Simon Pegg, star of Hector and the Search for Happiness, talks plane peeves, bum bags, and why he thinks everyone should take a trip to space...
In Hector and the Search for Happiness you play a psychiatrist who travels the world. What did you learn about travel and happiness while filming?
The more people you meet, the more you understand humanity; you understand what happiness means to them. It was very interesting to go to South Africa and stay in a central part of Johannesburg where there are lots of gated communities. We were filming in areas where there’s a lot of hardships, but a lot of smiles. Every time we came to a different location we had a partially local crew made up of local technicians. I loved the people; I found them to be really happy and welcoming.
It was interesting to be in China too – it was the most foreign place I’ve ever been and it was a marvellous experience.
You must have some tales to tell…
I remember one morning we were shooting on a game reserve and I was staring up this slightly misty road and two giraffes just walked across – it was that sort of classic Africa that we all imagine.
We also drove through a township just outside of Johannesburg; it was extraordinary to see that apartheid is still there – it’s not something that’s going to evaporate overnight because it’s politically disbanded, it’s still socially present. You realise how much work needs to be done to bring equality.
How did your comedy style change when filming overseas?
The details of humour change from country-to-country, but I think it’s generally pretty standard across the world. Basic slapstick tends to translate everywhere. In terms of just hanging out and being funny socially, I didn’t feel different in any of the countries, even with the Chinese who couldn’t understand everything I was saying, there was still an amiability there. If anything, that was the way we would communicate: through humour and smiles.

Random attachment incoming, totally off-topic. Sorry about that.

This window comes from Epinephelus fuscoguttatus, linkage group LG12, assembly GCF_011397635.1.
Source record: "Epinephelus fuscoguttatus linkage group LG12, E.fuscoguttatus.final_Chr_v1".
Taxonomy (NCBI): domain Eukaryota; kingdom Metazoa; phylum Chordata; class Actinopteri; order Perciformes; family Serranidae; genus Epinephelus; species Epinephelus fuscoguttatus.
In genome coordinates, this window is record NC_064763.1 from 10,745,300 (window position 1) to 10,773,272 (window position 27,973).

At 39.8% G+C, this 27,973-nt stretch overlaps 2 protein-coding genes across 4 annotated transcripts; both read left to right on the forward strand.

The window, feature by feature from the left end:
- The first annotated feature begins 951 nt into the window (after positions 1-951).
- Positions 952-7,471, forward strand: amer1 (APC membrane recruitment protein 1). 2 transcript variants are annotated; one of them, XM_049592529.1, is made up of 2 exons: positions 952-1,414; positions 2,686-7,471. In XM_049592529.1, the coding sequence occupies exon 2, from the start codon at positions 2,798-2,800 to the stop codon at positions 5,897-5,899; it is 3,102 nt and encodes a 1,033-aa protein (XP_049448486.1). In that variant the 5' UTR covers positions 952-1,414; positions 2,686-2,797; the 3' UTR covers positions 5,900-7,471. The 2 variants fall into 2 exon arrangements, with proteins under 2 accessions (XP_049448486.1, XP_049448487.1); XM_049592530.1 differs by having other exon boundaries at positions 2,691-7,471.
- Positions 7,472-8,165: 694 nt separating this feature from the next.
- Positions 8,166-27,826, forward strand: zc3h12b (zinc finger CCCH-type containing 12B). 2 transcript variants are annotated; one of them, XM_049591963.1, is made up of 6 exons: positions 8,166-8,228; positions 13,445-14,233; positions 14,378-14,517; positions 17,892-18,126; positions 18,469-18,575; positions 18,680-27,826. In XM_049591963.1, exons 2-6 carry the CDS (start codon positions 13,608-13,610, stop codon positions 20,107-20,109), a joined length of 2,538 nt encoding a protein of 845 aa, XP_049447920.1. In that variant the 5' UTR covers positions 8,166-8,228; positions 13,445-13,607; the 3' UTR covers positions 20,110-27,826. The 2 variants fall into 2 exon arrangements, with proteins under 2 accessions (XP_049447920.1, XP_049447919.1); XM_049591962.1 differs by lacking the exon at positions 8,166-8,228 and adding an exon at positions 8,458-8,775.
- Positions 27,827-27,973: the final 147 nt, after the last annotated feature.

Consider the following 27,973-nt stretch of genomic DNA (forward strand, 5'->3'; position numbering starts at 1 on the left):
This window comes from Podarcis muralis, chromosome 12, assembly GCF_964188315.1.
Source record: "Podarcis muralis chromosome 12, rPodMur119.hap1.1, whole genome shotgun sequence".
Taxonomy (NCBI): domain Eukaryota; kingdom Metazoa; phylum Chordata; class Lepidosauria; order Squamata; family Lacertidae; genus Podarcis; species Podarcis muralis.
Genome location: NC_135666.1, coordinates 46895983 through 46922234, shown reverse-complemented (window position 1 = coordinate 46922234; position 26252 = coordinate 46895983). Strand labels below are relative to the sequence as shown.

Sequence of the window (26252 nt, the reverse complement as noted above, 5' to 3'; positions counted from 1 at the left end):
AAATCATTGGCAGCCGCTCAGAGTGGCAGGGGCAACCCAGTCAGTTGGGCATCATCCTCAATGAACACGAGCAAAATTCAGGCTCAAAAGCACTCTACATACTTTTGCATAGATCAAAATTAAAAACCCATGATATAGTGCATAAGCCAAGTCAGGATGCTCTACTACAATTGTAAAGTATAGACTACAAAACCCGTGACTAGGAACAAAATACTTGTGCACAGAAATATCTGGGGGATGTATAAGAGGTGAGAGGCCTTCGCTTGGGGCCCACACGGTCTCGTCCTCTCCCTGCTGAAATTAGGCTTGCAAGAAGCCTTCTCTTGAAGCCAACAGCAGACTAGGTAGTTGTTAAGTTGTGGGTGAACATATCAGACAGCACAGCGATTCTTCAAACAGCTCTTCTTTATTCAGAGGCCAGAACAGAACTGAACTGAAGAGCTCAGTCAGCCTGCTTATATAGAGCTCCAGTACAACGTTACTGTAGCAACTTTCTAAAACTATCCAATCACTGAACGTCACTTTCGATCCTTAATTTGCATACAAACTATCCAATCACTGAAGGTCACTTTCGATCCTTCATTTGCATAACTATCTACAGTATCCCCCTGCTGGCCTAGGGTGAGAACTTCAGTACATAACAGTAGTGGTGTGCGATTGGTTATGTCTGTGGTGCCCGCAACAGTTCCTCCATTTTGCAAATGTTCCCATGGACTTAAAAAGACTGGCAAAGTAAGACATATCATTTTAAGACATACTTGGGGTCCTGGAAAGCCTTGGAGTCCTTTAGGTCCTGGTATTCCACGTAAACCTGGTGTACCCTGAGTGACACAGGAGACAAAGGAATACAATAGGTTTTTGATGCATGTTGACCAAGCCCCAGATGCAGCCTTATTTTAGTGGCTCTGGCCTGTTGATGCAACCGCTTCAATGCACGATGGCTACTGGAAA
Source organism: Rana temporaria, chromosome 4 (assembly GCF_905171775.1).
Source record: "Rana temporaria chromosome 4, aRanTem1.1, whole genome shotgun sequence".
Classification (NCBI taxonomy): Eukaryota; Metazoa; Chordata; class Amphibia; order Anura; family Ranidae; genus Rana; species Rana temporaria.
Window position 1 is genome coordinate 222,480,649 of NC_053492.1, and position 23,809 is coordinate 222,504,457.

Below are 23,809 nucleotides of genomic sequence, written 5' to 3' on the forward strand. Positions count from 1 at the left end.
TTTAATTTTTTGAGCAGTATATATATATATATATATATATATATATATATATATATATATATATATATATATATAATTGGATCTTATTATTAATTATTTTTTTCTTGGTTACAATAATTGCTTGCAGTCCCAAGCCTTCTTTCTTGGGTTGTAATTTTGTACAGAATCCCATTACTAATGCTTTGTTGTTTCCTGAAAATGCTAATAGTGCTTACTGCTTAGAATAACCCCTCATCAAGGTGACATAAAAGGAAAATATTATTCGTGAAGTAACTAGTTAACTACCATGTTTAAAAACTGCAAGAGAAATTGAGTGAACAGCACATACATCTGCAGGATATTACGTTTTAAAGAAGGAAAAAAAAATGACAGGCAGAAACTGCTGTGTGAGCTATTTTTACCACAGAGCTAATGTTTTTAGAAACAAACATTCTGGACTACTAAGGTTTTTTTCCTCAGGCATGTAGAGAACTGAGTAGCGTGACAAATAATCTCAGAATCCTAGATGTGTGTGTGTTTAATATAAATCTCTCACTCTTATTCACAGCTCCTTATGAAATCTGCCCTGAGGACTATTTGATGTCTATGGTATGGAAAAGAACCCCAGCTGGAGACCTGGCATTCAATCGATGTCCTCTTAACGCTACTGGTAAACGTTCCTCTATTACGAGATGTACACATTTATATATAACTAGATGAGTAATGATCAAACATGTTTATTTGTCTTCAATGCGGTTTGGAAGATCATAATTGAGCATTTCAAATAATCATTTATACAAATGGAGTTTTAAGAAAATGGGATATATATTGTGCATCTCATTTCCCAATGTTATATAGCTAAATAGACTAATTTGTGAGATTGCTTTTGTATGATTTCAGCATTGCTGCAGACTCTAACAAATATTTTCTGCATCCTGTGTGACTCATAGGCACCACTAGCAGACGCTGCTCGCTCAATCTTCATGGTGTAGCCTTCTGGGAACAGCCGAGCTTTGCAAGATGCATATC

Your character in the film is a bit of an annoying plane passenger – do you have any pet peeves when flying?
I was on a long-haul flight from LA to London recently. It was a night flight; you don’t want jetlag so, after dinner, everyone went to sleep. But there was a really noisy couple that were just yakking really loudly. It was so annoying. At least whisper. Talk through a cardboard tube or something!
If I ever see someone on a plane that has a baby who’s screaming I always try to make them aware that it’s OK. Having had a baby myself I know they’re not always easy to travel with. People always get so angry and I just think: give them a break. I’ll always try and send over a smile or a nod of recognition because I know people get so embarrassed when their kids are freaking out on planes.
Hector packs some serious travel gear: from a bum bag to convertible trousers. Can you relate?
I like to have a slightly more fashionable style of shorts! I’m not a big practical dresser and I don’t like packing and unpacking – I always see it as being a bit of a chore. I usually take stuff you want to feel nice wearing, rather than stuff that has lots of pockets!
Hector gets kidnapped in South Africa – scary! Do you have any particular travel fears?
In Johannesburg you have to be a little careful of carjacking; it’s quite prevalent. If I was going somewhere where kidnapping was a genuine danger then I would obviously be wary of it, but there’s not much kidnapping in Kefalonia [where Simon regularly holidays]!
I was really intrigued to be going to places that I wouldn’t necessarily go to. Going into the wilds of China was very interesting. I wasn’t in any way threatened, but my knowledge of the country was very limited so it was fascinating to find stuff out.
Now you’ve got the travel bug, where will you go next?
I’d love to go to India. Shamefully I’ve never been to Italy. I’ve been everywhere, all over Europe, and the glaring omission from my passport is Italy. The soonest chance I get I’m going to get over there and put that right.
Wanderlust magazine recently did an article on Virgin Galactic flights. You play Scotty in Star Trek: but would you pay £125,000 to go into space for real?
I would love to do it! If I could justify spending that amount of money on myself then I absolutely would! If it ever becomes an opportunity I’ll leap at it because being a spaceman was my first career choice.
I think everyone should see us from above. It will give people a greater respect for human life and the planet as well, to see it as this fragile thing. It’s a perspective I think we all need really.
Want more Simon Pegg? See the September 2014 issue of Wanderlust. Hector and the Search For Happiness is out in cinemas now...
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